- Bubble walls are also nice for increasing oxygen and adding some sparkle to the back of your tank. They require an air pump and airline tubing to work. Certain kinds of filters do not oxygenate the water much, so supplementing with an airstone can be very beneficial.
- Live plants for goldfish beautify your tank and provide safe hiding places for your fish (many decorations can be dangerous to goldfish as they can leach contaminants in the water and goldfish can get stuck in them). Be sure to get plants that are goldfish-friendly or you will have just purchased a very expensive salad for your fish!
How do you set this all up?
You can learn everything you need to have for a fully functional aquarium in this guide to setting up a goldfish tank.
It will get you off to a fantastic start!
Now that you know about properly setting up your aquarium, give yourself a high-five (and move on to step 4).
4. Adding the Right Water Conditioners
So you have everything set up and running now.
Placed your tank? Check.
Hooked up filter? Check.
Added water to tank? Check.
You’re not ready to add your new fish yet.
Your water (if it is from the tap) contains chlorine and chloromines, which will burn your fish alive.
This has to be removed using a water conditioner. I like Prime because it also cuts the toxicity of ammonia and nitrite for 48 hours, two parameters that are very prevalent in new aquariums.
But even once you add your water conditioner, there’s still something else you need to know…
A Word of Caution:
At this point in the process, many people will wait 20 minutes (or 24 hours, depending on what the pet store employee has told them) and then put goldfish in. Who wants to wait, right? But within a week or so, their fish is seriously ill – maybe even dead.
This is because they did not cycle the tank first… … or they did not do enough water changes to compensate for the lack of an established filter.
Let me explain:
Goldfish produce waste which quickly becomes toxic to them. Only two things can detoxify or remove it: water changes or a colony of good bacteria. Beneficial bacteria can help convert this waste into non-toxic forms through a process called the Nitrogen Cycle.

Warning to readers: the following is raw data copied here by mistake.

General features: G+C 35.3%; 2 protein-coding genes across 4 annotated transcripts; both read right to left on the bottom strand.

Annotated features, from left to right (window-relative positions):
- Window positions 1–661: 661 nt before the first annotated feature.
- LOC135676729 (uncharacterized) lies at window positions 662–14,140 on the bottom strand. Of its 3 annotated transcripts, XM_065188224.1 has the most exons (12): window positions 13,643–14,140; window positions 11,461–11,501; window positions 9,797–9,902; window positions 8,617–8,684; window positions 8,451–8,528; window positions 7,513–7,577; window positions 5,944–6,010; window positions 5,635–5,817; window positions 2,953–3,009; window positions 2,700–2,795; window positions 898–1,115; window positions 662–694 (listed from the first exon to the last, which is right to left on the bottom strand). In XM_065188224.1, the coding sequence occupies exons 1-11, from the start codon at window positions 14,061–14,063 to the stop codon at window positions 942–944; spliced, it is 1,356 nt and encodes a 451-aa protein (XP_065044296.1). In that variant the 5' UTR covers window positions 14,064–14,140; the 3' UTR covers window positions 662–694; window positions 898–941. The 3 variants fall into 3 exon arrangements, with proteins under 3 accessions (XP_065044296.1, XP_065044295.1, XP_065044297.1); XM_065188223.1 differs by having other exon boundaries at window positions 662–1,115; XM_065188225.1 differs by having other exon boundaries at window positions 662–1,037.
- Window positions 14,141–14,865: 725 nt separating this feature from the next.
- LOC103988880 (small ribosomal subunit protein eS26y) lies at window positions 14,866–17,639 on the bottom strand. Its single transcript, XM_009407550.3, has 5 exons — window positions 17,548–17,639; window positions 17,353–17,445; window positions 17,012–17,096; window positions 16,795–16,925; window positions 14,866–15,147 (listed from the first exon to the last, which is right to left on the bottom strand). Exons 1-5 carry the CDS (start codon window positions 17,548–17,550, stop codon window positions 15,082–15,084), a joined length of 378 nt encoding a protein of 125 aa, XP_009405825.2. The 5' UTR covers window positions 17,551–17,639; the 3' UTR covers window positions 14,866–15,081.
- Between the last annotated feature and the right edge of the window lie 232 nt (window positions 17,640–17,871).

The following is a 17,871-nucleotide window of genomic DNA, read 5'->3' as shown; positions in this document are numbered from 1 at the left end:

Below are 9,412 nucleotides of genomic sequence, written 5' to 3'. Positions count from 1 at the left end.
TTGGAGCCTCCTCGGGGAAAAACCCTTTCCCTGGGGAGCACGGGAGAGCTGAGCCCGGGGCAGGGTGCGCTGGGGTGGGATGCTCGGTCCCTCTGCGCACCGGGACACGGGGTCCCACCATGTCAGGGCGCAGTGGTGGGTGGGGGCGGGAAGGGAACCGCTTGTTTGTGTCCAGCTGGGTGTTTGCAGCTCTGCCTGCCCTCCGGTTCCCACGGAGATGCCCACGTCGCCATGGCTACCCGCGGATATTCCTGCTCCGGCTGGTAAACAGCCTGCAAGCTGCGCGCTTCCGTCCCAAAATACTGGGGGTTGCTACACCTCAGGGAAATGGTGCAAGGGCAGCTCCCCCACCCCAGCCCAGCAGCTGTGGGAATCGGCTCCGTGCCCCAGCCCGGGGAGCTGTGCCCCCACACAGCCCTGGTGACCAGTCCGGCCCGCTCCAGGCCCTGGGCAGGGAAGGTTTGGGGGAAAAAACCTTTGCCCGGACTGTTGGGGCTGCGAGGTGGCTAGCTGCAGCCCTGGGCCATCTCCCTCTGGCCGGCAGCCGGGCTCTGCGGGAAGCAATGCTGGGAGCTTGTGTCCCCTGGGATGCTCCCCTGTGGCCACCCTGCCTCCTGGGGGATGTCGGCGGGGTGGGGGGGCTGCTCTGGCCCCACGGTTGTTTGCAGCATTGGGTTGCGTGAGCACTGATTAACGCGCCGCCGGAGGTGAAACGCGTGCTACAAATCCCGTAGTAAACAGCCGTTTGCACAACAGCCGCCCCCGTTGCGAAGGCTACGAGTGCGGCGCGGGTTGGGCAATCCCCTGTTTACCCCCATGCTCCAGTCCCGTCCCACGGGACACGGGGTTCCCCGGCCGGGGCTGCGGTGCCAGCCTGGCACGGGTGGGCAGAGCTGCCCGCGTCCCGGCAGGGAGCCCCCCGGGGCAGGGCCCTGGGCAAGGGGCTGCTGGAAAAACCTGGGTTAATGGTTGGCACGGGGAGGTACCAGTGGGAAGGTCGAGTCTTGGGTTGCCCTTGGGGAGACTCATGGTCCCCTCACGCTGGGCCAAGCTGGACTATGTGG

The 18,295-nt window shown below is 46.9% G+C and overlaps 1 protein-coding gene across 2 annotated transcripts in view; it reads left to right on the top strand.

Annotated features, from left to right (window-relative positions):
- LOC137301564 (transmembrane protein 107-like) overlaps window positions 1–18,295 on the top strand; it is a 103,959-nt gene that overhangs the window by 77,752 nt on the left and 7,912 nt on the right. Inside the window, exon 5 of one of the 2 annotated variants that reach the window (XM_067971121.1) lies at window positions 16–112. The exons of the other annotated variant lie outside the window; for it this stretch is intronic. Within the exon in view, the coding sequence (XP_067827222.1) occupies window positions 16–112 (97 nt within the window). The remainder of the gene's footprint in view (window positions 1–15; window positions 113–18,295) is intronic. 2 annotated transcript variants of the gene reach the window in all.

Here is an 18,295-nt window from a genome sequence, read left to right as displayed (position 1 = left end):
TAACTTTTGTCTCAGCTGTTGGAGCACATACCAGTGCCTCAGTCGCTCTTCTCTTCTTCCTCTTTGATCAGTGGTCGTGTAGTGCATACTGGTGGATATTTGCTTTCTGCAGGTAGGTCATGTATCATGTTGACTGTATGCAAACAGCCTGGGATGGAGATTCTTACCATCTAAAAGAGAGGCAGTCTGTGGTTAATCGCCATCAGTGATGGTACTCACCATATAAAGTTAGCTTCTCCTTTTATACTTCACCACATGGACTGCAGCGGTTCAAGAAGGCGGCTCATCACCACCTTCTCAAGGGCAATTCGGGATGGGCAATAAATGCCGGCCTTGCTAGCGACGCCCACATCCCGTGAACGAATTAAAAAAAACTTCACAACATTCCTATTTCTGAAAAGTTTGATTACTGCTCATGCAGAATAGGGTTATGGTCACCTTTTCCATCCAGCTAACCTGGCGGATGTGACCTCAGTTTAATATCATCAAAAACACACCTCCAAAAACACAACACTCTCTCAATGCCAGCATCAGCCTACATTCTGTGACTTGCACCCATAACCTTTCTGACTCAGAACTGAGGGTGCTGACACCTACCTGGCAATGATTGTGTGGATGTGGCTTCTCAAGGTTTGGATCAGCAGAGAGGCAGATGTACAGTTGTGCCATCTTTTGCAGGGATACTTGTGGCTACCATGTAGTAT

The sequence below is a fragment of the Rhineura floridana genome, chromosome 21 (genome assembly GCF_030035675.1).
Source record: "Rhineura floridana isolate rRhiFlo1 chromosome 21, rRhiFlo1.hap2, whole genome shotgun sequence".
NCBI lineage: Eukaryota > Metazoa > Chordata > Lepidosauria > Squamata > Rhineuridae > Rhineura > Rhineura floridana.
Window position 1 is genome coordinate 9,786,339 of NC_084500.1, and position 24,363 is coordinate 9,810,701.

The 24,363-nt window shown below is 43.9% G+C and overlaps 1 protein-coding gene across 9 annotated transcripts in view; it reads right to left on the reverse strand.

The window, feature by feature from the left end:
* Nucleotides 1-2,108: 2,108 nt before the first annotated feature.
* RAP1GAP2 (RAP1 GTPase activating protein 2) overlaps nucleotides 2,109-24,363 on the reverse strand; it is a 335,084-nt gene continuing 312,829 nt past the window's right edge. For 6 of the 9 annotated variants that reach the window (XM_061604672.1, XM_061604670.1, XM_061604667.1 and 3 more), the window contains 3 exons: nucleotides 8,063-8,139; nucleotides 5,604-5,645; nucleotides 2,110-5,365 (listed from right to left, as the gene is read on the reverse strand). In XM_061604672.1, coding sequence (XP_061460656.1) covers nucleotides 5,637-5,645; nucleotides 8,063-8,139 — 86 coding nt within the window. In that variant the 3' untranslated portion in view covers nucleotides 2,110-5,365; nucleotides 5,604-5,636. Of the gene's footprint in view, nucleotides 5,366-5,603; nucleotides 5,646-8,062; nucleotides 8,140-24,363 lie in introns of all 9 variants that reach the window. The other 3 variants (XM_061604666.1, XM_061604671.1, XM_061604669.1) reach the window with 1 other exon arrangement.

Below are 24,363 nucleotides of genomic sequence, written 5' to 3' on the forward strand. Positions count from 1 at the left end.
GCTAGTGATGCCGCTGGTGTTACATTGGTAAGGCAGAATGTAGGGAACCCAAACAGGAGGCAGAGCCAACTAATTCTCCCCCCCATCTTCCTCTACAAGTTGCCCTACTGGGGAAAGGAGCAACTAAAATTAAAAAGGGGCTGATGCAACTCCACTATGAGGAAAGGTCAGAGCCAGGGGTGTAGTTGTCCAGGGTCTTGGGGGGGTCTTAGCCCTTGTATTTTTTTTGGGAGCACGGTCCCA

Something called a ‘fishless cycle’ is done before adding any fish to build up a colony of good bacteria.
If you have fish already, it’s too late to go through this process. Expect to be doing very frequent water changes and supplement with a beneficial filter starter bacteria culture (this speeds up the process) at least every other day for a few weeks until the colony gets established in your filter. (But an established filter won’t ever do ALL the work for you – it just cuts it down some.)
Now that you know your water will be safe for your new pet, it’s time to add fish!
5. Acclimate Your Goldfish to their Aquarium
Now that you’ve got your beautiful new goldfish, here’s how you introduce him, her or them into the tank.
Float the bag in the water for 20 minutes to match the temperature.
Open the bag. (Please DON’T dump the yucky water from the bag into the tank.)
Using clean hands, gently scoop up the fish and transfer it into the aquarium.
There you go!
It’s common for new fish to hide at the bottom for a bit as they adjust to their new surroundings.
They might just be a little skittish for a time. But they’ll perk up after a bit.